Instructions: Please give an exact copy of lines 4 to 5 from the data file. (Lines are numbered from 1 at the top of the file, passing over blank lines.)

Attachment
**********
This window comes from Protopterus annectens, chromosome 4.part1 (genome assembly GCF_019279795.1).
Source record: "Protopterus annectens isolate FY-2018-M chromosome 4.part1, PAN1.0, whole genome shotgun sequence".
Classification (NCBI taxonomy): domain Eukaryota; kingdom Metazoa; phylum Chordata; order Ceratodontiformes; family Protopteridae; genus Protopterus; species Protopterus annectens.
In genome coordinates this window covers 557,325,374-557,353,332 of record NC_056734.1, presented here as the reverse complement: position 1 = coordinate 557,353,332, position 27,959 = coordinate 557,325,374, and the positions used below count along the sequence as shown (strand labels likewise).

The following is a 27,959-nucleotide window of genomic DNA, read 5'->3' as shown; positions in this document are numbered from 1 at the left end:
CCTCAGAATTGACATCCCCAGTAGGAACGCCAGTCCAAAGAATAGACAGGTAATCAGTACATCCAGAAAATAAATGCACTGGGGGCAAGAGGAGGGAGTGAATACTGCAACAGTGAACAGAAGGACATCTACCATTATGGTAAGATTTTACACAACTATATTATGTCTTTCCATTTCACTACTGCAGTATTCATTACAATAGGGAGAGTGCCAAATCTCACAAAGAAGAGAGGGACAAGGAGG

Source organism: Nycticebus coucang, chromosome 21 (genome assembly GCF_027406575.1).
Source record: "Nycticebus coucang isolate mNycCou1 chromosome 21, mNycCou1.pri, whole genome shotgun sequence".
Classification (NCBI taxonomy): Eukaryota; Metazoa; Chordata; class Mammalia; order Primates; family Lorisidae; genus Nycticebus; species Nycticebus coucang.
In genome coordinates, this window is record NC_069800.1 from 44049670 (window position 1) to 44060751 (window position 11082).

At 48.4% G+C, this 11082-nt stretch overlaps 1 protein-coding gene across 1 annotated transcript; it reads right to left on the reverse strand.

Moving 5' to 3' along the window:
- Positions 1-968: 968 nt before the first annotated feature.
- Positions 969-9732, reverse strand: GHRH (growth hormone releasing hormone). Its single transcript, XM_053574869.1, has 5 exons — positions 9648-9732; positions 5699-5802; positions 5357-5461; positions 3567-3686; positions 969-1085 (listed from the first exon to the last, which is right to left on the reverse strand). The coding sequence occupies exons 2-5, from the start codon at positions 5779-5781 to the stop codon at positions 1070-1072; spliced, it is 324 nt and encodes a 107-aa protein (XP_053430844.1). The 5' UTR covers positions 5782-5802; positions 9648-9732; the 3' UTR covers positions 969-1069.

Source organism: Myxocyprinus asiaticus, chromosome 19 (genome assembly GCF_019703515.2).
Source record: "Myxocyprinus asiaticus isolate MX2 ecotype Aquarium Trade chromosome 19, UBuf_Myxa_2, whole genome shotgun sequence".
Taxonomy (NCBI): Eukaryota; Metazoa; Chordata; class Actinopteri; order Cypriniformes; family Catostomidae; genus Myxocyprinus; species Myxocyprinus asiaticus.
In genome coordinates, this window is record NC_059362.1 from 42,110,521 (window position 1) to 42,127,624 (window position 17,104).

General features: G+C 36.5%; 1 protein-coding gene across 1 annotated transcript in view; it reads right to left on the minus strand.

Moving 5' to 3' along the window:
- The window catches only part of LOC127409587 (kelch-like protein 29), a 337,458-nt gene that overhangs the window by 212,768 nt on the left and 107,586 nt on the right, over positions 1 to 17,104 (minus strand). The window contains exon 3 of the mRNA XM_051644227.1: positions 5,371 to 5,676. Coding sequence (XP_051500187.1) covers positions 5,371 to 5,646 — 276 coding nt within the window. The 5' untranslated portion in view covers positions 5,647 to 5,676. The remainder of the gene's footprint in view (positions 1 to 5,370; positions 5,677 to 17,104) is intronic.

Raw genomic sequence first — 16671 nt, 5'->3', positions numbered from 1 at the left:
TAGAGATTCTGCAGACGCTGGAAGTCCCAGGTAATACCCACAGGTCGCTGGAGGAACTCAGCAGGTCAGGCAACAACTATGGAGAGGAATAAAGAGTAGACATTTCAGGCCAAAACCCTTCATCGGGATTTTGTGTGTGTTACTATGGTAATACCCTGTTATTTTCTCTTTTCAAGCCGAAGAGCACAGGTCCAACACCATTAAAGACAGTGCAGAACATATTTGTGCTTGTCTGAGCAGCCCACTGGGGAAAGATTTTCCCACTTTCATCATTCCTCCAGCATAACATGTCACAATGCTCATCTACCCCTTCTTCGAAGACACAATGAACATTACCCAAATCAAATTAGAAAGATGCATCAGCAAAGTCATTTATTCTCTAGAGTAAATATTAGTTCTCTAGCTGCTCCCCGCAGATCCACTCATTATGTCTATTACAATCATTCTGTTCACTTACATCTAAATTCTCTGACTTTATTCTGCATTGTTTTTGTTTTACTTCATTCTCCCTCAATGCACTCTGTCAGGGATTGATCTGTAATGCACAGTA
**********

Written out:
In genome coordinates this window covers 557,325,374-557,353,332 of record NC_056734.1, presented here as the reverse complement: position 1 = coordinate 557,353,332, position 27,959 = coordinate 557,325,374, and the positions used below count along the sequence as shown (strand labels likewise).

The following is a 27,959-nucleotide window of genomic DNA, read 5'->3' as shown; positions in this document are numbered from 1 at the left end: